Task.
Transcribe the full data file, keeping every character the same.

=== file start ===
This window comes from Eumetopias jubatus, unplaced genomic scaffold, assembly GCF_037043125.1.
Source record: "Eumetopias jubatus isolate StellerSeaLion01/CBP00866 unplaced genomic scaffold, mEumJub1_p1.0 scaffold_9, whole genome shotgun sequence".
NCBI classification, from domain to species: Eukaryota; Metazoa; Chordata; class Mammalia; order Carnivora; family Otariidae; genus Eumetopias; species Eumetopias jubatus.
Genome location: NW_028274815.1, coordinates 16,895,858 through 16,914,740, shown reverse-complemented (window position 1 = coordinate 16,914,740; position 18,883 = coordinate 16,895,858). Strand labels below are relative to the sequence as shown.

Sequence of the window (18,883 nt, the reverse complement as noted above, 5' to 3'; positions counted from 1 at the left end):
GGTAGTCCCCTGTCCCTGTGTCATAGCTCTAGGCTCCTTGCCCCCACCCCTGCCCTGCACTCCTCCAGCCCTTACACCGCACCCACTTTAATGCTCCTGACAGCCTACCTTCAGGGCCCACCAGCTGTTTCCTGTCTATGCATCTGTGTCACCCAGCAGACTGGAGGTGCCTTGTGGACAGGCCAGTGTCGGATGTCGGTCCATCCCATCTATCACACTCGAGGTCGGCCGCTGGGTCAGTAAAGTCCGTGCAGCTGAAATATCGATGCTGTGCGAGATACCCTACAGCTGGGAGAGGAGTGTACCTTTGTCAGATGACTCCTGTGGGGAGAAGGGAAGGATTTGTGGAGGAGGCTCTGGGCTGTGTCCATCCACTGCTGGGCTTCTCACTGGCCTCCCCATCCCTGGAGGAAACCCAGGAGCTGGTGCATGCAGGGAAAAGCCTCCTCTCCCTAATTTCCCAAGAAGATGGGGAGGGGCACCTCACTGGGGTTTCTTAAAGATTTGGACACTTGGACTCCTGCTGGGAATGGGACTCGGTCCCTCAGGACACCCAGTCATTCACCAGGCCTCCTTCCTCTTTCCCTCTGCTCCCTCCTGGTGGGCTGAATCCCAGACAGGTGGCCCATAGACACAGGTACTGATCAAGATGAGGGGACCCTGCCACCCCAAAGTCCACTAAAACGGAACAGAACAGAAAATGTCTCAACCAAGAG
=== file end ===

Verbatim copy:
This window comes from Eumetopias jubatus, unplaced genomic scaffold, assembly GCF_037043125.1.
Source record: "Eumetopias jubatus isolate StellerSeaLion01/CBP00866 unplaced genomic scaffold, mEumJub1_p1.0 scaffold_9, whole genome shotgun sequence".
NCBI classification, from domain to species: Eukaryota; Metazoa; Chordata; class Mammalia; order Carnivora; family Otariidae; genus Eumetopias; species Eumetopias jubatus.
Genome location: NW_028274815.1, coordinates 16,895,858 through 16,914,740, shown reverse-complemented (window position 1 = coordinate 16,914,740; position 18,883 = coordinate 16,895,858). Strand labels below are relative to the sequence as shown.

Sequence of the window (18,883 nt, the reverse complement as noted above, 5' to 3'; positions counted from 1 at the left end):
GGTAGTCCCCTGTCCCTGTGTCATAGCTCTAGGCTCCTTGCCCCCACCCCTGCCCTGCACTCCTCCAGCCCTTACACCGCACCCACTTTAATGCTCCTGACAGCCTACCTTCAGGGCCCACCAGCTGTTTCCTGTCTATGCATCTGTGTCACCCAGCAGACTGGAGGTGCCTTGTGGACAGGCCAGTGTCGGATGTCGGTCCATCCCATCTATCACACTCGAGGTCGGCCGCTGGGTCAGTAAAGTCCGTGCAGCTGAAATATCGATGCTGTGCGAGATACCCTACAGCTGGGAGAGGAGTGTACCTTTGTCAGATGACTCCTGTGGGGAGAAGGGAAGGATTTGTGGAGGAGGCTCTGGGCTGTGTCCATCCACTGCTGGGCTTCTCACTGGCCTCCCCATCCCTGGAGGAAACCCAGGAGCTGGTGCATGCAGGGAAAAGCCTCCTCTCCCTAATTTCCCAAGAAGATGGGGAGGGGCACCTCACTGGGGTTTCTTAAAGATTTGGACACTTGGACTCCTGCTGGGAATGGGACTCGGTCCCTCAGGACACCCAGTCATTCACCAGGCCTCCTTCCTCTTTCCCTCTGCTCCCTCCTGGTGGGCTGAATCCCAGACAGGTGGCCCATAGACACAGGTACTGATCAAGATGAGGGGACCCTGCCACCCCAAAGTCCACTAAAACGGAACAGAACAGAAAATGTCTCAACCAAGAG